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Consider the Borel measure, $\nu$, on $[1,\infty)$ given by $$ \nu(A):=\int_A \frac{1}{x}d\lambda $$ where $\lambda$ is the 1-dimensional Lebesgue measure. I want to know if this measure is $\nu$-finite or $\sigma$-finite.

  1. $\nu$-finite. The measure is finite if $\nu([1,\infty))<\infty$. Since $1/x$ is continuous in this domain, the Lebesgue integral coincides with the Riemann integral, and we have $$ \lim_{n\rightarrow\infty}\int_0^n\frac{1}{x}dx=\infty $$ which shows that $\nu$ is not $\nu$-finite.
  2. $\sigma$-finite. Definition from my book Measures, Integrals and Martingales by R. Schilling:
    A measure, $\nu$ is said to be $\sigma$-finite on $(X,\mathscr{A})$ if the $\sigma$-algebra $\mathscr{A}$ contains a sequence $(A_n)_{n\in\mathbb{N}}$ such that $\forall n\in\mathbb{N}:\nu(A_n)<\infty$ and $A_n\uparrow X$, where $$ A_{n} \uparrow X \Longleftrightarrow A_{1} \subset A_{2} \subset A_{3} \subset \ldots \quad \text { and } \quad X=\bigcup_{n \in \mathbb{N}} A_{n} $$ But if $\forall n :A_{n-1}\subset A_n$, then what is the idea of saying that $X=\bigcup_{n \in \mathbb{N}} A_{n}$ instead of $X=\lim_{n\rightarrow \infty} A_n$. And if $\forall n\in\mathbb{N}:\nu(A_n)<\infty$ then I would assume that $X=\bigcup_{n \in \mathbb{N}} A_{n}$ implies that $\nu(X)<\infty$, in which case the definition is the same as the definition in point 1 above.

I would be happy if someone can let me know if my proof in point 1 is correct, and help me with my doubts in point 2.

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1 Answer 1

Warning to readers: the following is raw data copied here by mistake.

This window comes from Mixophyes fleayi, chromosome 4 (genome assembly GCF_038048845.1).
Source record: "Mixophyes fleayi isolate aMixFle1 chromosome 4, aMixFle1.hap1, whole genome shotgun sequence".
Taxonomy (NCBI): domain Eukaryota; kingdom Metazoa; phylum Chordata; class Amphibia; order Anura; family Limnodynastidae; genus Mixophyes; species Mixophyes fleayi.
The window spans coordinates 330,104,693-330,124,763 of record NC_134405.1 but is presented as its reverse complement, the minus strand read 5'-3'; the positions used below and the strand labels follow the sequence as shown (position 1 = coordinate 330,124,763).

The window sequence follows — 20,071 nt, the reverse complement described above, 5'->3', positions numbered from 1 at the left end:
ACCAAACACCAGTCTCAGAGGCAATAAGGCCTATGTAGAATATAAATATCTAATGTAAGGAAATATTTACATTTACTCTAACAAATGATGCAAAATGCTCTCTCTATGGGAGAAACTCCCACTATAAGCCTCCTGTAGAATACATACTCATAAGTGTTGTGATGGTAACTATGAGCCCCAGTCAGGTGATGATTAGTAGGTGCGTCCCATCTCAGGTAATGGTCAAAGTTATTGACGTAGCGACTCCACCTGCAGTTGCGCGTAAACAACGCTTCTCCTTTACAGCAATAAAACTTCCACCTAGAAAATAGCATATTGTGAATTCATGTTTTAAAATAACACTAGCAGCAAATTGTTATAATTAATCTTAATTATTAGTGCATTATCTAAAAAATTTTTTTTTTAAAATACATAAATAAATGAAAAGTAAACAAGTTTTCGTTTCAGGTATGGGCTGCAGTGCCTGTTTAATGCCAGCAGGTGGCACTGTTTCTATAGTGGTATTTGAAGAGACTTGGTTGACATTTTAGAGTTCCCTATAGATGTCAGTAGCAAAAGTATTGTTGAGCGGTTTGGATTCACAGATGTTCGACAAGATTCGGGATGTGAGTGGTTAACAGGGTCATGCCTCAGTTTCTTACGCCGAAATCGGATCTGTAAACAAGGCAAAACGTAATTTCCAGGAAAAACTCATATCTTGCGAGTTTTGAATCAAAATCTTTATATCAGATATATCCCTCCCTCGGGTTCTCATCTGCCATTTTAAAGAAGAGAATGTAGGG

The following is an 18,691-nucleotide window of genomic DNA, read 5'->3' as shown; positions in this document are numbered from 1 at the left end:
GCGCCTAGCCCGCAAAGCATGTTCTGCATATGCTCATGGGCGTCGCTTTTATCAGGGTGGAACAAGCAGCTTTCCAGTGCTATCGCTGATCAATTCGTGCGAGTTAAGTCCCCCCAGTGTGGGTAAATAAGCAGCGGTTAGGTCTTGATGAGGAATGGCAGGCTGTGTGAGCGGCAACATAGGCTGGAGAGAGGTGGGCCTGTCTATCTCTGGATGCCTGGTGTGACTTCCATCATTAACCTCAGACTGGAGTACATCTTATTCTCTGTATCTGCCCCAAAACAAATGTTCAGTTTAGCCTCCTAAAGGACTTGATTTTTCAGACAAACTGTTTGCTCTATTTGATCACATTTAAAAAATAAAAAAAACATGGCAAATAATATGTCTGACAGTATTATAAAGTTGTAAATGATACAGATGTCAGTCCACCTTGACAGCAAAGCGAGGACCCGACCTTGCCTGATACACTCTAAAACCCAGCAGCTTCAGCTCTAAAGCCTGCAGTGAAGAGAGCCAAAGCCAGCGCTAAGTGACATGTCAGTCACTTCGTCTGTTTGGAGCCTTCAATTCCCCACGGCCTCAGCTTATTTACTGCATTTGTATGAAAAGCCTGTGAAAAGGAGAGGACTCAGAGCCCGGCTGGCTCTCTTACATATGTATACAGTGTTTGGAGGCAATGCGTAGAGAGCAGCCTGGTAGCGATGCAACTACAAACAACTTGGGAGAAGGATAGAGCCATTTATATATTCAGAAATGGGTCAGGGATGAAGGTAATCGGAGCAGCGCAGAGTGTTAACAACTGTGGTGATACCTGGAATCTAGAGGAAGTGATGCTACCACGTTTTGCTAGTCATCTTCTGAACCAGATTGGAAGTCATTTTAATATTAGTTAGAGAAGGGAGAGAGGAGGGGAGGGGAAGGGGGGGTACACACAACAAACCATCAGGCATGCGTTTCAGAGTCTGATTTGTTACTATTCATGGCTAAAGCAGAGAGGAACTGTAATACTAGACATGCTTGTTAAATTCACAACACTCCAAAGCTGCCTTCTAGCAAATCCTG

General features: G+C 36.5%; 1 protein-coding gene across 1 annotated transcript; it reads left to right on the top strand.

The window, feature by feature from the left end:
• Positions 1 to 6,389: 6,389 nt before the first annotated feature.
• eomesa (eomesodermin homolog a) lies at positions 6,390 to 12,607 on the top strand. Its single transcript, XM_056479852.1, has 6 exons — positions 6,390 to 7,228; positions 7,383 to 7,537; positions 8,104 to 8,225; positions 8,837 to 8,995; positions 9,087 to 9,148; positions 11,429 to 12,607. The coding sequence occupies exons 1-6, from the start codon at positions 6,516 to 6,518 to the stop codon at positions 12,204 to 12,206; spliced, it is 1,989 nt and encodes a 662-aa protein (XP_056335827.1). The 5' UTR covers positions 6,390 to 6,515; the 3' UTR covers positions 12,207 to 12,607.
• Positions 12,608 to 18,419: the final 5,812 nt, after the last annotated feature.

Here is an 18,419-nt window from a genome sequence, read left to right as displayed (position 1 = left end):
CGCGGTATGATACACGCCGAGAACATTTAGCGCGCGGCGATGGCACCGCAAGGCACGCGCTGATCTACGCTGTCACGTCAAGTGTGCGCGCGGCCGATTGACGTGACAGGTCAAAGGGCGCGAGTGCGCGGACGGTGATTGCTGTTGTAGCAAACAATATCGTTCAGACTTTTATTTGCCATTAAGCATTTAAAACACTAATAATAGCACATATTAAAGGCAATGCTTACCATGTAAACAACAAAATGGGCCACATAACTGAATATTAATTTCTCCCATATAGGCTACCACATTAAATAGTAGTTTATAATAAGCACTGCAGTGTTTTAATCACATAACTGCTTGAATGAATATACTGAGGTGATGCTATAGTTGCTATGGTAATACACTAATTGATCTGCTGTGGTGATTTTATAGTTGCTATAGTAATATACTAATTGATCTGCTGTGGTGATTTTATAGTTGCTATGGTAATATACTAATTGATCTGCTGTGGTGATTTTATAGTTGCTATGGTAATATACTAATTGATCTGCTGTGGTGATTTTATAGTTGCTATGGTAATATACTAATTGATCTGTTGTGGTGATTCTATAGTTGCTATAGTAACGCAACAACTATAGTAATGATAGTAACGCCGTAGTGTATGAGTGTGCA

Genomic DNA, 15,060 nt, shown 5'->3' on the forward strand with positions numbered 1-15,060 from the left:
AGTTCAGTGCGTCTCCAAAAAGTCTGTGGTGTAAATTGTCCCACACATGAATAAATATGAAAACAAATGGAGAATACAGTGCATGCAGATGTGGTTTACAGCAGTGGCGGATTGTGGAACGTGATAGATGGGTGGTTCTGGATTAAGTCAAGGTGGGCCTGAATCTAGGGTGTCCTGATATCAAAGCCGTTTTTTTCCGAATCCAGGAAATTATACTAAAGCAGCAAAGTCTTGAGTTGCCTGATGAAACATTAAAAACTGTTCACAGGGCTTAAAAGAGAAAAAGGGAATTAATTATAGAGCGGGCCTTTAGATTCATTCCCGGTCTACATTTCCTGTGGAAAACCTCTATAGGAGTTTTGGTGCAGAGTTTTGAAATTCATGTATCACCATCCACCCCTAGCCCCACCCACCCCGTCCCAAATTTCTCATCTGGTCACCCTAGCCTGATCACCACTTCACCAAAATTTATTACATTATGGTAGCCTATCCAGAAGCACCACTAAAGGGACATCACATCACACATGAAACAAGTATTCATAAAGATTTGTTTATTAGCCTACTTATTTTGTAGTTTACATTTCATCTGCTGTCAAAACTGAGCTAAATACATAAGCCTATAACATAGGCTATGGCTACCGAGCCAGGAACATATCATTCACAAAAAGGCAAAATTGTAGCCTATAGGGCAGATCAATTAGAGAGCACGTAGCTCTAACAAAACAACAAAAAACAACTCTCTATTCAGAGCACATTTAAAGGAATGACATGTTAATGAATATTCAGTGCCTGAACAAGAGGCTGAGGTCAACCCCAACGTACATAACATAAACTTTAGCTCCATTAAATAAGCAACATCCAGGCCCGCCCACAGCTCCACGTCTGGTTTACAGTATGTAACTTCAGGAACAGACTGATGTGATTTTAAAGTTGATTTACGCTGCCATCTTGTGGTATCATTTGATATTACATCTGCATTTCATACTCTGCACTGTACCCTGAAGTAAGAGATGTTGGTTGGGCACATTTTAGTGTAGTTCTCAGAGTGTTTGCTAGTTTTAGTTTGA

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I would be happy if someone can let me know if my proof in point 1 is correct, and help me with my doubts in point 2.

Your part 1 looks fine.

But if $\forall n :A_{n-1}\subset A_n$, then what is the idea of saying that $X=\bigcup_{n \in \mathbb{N}} A_{n}$ instead of $X=\lim_{n\rightarrow \infty} A_n$.

When $A_{n-1} \subset A_n$, the limit $\lim_{n \to \infty} A_n$ is defined as $\bigcup_{n \ge 1} A_n$, so they are the same thing.

And if $\forall n\in\mathbb{N}:\nu(A_n)<\infty$ then I would assume that $X=\bigcup_{n \in \mathbb{N}} A_{n}$ implies that $\nu(X)<\infty$, in which case the definition is the same as the definition in point 1 above.

This is not true. For example, the sets $B_n := [-n, n]$ have $\lambda(B_n) = 2n < \infty$ but $\bigcup_{n \ge 1} B_n = \mathbb{R}$ which has $\lambda(\mathbb{R}) = \infty$.

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  • $\begingroup$ Can I pick the sequence $([1,n))_{n\in\mathbb{N}}$? $\endgroup$
    – Hydrogen
    Commented May 9, 2022 at 20:50
  • $\begingroup$ @Hydrogen Yes you may. The definition only mentions existence of such a sequence; if you find one, then you will have verified $\sigma$-finiteness. $\endgroup$
    – angryavian
    Commented May 9, 2022 at 20:51

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